Friday, September 9, 2011

I'm Just Not Geeky Enough

I am a geek. I've pretty much always been a geek, and I've never really been ashamed of that. I spend an inordinate amount of time with my Playstation. I own Optimus Prime and Blaster transformer toys. There is a barrel of monkeys on my desk at work, nestled amongst my four monitors. My kids have Star Trek, FFA, and Metallica onesies. I can name the pilots and colors of the five Voltron lions (I miss Sven). I have Jim Henson's autograph, and I'm staring at a statue of Kermit the Frog right now. I have a large collection of Alice in Wonderland and Sherlock Holmes memorabilia. I listen to gothic rock. I often say things like, "Why am I still talking while there's science to do."

Yes, I'm a geek... but this weekend, I learned that I'm just not geeky enough. What taught me this? Why... Dragon*Con, of course. (note the asterisk - some people seem to get a little snippy if you leave it out or replace it with a hypen. I'm not sure how you pronounce the asterisk, though...).

Dragon-asterisk-Con, for those not in the know, seems to be Atlanta's very own geek festival. People travel from all over the country (world?) to see the costumes, check out the exhibitors, and visit the panels. As a moderately geeky geek and someone who kind of enjoyed the San-Diego Comic Con that one time, I thought this might be pretty cool. After all, I found my Kermit the Frog statue at Comic Con. Sure, some of the costumers were... odd... and the overall smell was bit off-putting (they all stank like Kenny Chesney), but it was a good time overall. Given that, how bad could Dragon-star-Con be?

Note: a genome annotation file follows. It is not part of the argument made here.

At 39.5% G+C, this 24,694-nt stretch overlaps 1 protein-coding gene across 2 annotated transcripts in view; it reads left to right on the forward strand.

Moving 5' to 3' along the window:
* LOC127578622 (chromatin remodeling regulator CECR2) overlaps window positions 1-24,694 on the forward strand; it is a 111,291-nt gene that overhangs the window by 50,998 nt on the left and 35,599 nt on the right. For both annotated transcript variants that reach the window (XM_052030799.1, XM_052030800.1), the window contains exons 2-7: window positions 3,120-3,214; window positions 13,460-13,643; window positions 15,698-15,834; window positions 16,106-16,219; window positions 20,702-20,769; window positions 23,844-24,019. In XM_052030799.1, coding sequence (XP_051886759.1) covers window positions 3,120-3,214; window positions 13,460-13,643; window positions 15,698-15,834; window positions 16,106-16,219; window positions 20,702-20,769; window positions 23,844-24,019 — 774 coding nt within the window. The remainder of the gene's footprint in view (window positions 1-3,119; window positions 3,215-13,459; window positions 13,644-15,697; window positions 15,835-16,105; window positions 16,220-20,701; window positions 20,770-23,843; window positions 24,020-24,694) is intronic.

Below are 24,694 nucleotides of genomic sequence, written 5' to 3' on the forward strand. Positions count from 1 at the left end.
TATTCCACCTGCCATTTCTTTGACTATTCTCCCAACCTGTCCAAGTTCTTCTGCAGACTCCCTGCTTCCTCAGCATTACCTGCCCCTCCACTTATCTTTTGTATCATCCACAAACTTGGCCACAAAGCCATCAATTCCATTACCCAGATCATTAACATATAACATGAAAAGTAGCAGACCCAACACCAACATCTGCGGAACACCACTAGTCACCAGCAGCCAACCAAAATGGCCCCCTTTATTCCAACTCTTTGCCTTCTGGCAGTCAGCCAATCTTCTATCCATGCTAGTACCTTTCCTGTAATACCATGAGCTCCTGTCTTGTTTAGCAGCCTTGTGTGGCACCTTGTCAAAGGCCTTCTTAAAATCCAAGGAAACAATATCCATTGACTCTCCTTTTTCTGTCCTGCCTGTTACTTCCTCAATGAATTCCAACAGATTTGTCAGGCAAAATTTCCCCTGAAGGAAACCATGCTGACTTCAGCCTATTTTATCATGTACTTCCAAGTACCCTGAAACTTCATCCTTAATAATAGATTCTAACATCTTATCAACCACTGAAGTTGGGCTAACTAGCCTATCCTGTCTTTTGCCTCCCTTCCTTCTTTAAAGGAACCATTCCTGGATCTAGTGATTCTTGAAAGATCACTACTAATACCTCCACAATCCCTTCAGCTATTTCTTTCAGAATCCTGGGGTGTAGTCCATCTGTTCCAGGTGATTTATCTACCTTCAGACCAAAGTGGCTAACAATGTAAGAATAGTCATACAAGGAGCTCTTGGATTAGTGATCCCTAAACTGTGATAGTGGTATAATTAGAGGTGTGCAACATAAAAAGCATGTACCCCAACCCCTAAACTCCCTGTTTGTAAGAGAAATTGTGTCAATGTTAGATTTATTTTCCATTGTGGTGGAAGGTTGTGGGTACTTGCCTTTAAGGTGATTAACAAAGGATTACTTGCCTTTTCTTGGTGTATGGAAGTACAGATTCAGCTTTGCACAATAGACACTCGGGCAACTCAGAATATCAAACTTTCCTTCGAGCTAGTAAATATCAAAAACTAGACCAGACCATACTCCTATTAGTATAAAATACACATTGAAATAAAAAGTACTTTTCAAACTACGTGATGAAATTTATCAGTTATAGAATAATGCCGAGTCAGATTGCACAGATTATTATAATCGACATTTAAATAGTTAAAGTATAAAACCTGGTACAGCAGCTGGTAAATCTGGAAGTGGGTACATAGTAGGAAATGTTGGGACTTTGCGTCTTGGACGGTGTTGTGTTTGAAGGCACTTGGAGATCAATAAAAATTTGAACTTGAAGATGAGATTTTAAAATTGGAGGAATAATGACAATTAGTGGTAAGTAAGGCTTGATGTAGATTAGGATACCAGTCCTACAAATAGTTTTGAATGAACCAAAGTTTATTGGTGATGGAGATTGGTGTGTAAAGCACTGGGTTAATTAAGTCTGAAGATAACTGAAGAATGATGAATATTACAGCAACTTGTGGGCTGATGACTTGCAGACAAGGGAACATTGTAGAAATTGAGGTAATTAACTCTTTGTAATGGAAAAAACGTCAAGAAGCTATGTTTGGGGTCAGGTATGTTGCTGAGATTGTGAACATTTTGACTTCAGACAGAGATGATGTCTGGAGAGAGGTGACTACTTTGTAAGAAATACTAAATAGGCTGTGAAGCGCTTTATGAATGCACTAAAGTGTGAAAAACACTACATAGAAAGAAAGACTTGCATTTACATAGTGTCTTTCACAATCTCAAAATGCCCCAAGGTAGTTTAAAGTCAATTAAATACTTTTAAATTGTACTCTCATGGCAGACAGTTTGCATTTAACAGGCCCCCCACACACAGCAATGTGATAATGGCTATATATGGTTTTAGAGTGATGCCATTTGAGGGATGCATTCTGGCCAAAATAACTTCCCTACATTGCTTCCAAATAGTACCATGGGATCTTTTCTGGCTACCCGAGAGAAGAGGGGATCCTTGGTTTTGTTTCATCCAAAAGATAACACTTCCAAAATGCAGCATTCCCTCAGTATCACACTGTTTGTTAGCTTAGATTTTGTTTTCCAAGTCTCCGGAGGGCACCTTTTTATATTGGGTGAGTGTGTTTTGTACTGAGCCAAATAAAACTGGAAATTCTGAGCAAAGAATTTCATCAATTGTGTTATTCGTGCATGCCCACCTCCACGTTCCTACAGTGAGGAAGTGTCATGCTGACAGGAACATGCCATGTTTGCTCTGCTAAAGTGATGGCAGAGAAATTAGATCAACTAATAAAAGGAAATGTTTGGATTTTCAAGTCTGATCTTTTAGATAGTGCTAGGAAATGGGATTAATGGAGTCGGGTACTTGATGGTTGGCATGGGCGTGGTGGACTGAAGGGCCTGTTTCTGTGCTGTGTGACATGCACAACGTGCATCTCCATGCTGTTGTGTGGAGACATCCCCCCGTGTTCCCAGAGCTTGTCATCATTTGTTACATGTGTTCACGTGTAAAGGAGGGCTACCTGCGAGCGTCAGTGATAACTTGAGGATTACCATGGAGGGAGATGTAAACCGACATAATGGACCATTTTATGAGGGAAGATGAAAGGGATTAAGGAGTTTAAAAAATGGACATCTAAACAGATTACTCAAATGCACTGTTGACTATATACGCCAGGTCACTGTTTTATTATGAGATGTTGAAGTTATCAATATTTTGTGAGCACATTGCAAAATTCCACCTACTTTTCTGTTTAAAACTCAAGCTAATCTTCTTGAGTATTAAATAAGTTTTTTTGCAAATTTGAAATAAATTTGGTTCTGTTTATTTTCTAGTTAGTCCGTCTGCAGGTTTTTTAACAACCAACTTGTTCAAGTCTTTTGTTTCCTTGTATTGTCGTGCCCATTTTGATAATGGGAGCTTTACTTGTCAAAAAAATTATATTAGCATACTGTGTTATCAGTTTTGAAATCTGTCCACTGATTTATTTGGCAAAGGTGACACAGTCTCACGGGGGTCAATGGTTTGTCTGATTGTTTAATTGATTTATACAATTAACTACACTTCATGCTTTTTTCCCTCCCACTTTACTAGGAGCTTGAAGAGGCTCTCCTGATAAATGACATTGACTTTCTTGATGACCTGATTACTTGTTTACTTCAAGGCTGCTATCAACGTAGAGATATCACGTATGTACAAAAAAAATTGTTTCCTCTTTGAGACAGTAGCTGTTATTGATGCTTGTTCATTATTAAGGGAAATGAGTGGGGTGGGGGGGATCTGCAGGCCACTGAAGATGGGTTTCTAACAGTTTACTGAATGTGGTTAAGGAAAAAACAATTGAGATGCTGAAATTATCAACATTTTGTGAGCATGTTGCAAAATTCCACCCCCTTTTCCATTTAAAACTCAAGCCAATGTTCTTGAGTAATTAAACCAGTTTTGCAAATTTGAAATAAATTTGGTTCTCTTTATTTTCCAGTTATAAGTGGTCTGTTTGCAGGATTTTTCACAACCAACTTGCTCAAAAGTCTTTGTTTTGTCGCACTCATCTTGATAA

So last Friday some friends and I took a look at some of the scheduled events. We immediately noticed that at this event we can learn "how to be cast as a zombie in a B-movie" or "how to scientifically investigate Bigfoot sightings". A featured session taught attendees how Hershey bars are made and another discussed land use in early modern Germany. The list went on: "Zombie Prom", "Pimp my Zombie", "How to obtain your own personal machine gun", and certainly one of the most educational, "Assassination for Beginners." I promise you, I'm not making this up.